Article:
On sharks in suits.

Published July 30, 2012 by mandileighbean

I really, really enjoy “True Blood.”  I have yet to read the book series upon which the television show is based.

That’s all; enjoy the prompt. 🙂

 

PROMPT: A young man works his way into an apprenticeship with a slick salesman.

PIECE: Alex looked back at his reflection staring back out at him in the glossy elevator doors.  He exhaled his breath and straightened his tie, which had been a gift from his girlfriend.  His mind drifted back to earlier that morning, when Mallory had stood before him on her bare tip toes.  She had kissed his cheek and buttoned the top button of his expensive shirt.  She had flipped the collar up and roped the tie around his neck.  Alex had made some off-color remark about the fabric feeling more like a noose than a tie.  Mallory had displayed an exaggerated expression of shock and dismay, and had swatted Alex playfully on the shoulder.  “Remember what I told you,” she said.  “If it gets too intense, or if it isn’t absolutely everything that you’ve wanted, cut and run.  No harm, no foul; you deserve to be happy.”  At that sentiment, Alex had cupped Mallory’s perfect face in his undeserving hands and kissed her long and good – mostly, he did this so she would stop talking.  It was unmanly to cry, and he had to be serious for his first day of work with Edgar Steenson.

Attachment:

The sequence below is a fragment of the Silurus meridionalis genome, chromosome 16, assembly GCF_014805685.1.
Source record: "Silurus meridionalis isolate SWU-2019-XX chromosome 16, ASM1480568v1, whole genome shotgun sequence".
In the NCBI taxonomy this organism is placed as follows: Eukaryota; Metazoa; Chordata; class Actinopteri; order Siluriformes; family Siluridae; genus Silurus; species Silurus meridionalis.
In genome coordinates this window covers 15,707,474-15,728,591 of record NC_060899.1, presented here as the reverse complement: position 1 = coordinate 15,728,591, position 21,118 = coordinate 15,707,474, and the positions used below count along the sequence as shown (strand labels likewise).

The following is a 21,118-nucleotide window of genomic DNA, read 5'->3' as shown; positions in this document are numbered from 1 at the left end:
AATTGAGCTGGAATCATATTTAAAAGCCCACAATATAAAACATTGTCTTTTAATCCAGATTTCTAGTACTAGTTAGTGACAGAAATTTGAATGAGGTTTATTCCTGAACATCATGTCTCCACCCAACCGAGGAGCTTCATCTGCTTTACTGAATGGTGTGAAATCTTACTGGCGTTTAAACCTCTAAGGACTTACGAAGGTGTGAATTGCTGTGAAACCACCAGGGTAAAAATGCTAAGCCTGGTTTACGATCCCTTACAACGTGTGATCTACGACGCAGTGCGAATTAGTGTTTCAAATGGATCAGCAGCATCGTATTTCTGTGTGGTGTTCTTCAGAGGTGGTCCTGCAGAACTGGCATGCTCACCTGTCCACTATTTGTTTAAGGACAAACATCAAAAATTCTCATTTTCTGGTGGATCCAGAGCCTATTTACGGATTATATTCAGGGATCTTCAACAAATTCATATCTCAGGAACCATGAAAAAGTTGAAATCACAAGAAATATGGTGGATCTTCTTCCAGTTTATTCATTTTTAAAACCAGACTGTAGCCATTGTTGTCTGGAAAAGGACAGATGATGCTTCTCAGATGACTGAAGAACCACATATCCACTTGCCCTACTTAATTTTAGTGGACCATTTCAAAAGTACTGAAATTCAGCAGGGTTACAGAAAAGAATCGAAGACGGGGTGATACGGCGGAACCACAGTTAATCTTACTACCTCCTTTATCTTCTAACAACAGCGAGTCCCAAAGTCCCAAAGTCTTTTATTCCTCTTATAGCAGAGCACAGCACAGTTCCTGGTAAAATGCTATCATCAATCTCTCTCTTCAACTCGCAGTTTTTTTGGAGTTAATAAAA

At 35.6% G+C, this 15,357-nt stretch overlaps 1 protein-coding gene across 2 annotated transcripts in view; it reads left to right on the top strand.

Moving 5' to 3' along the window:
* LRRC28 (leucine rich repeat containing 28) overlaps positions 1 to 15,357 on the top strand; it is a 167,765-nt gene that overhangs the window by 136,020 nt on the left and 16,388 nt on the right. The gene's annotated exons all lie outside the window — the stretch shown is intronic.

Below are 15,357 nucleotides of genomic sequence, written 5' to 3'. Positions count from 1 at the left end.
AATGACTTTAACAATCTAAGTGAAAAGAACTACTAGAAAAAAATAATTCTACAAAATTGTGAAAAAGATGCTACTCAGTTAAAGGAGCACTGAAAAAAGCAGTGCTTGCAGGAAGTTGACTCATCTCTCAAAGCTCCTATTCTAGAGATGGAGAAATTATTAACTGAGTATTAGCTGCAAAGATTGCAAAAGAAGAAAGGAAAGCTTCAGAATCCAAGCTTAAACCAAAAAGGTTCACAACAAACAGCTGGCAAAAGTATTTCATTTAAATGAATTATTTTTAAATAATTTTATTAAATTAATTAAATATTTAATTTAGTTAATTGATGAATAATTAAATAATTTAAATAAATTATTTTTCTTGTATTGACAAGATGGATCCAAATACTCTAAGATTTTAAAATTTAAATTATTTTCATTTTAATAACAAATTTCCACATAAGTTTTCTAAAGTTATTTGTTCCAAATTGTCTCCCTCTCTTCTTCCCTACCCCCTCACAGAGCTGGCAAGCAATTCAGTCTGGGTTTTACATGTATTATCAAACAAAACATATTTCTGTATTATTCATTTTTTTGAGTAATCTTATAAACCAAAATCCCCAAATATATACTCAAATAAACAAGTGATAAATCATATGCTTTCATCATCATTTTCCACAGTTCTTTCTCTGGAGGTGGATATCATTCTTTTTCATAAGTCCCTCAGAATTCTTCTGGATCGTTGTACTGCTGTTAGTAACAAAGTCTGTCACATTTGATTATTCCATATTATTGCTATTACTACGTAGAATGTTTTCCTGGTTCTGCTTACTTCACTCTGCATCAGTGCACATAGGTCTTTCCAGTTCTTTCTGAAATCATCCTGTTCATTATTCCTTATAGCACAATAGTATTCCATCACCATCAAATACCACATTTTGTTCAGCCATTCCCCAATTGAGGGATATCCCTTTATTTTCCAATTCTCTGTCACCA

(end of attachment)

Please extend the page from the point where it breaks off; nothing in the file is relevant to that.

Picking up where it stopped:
Edgar Steenson was the man every other guy in a suit wanted to be, and who every woman wanted to have on her arm when she stepped out into public view.  He was the smoothest talker Alex had ever heard; Edgar was the kind of guy who could convince Ryan Seacrest that he needed public speaking lessons, and rumor had it that the movie “Inception” was in fact Edgar’s idea, and that he had come up with it while taking a particularly long shit in Christopher Nolan’s toilet.  Steenson was the stuff of legend, the Gordon Gecko of his time.  Lucky for Alex, he had been chosen to be Edgar’s assistance.  Of course, Alex had jumped at the chance to watch the master in action.  If Alex played his cards right, he could be made partner and never have to really work another blessed day in his life.  He could afford to give Mallory the kind of life she deserved.

Right now though, all the glory seemed incredibly far away and all Alex could focus on was that he suddenly felt as if his stomach were going to drop straight out of his anus.  He kept breathing in deep and exhaling slowly, trying to calm himself and keep himself from imagining the million and one things that could go horribly, terribly wrong.  What if he threw up on Edgar upon meeting him?  What if he broke the copier, or the fax machine?  What if he confused some numbers and ruined the quarter, and sent some very important people to jail?  Every movie he had ever seen depicting these particular kinds of suited sharks in expensive looking glass tanks with leggy secretaries ran through his mind.

Then the elevator doors slid open and outside them, just a step or two beyond the threshold, lay Alex’s future.  Another deep breath and he stepped forward.

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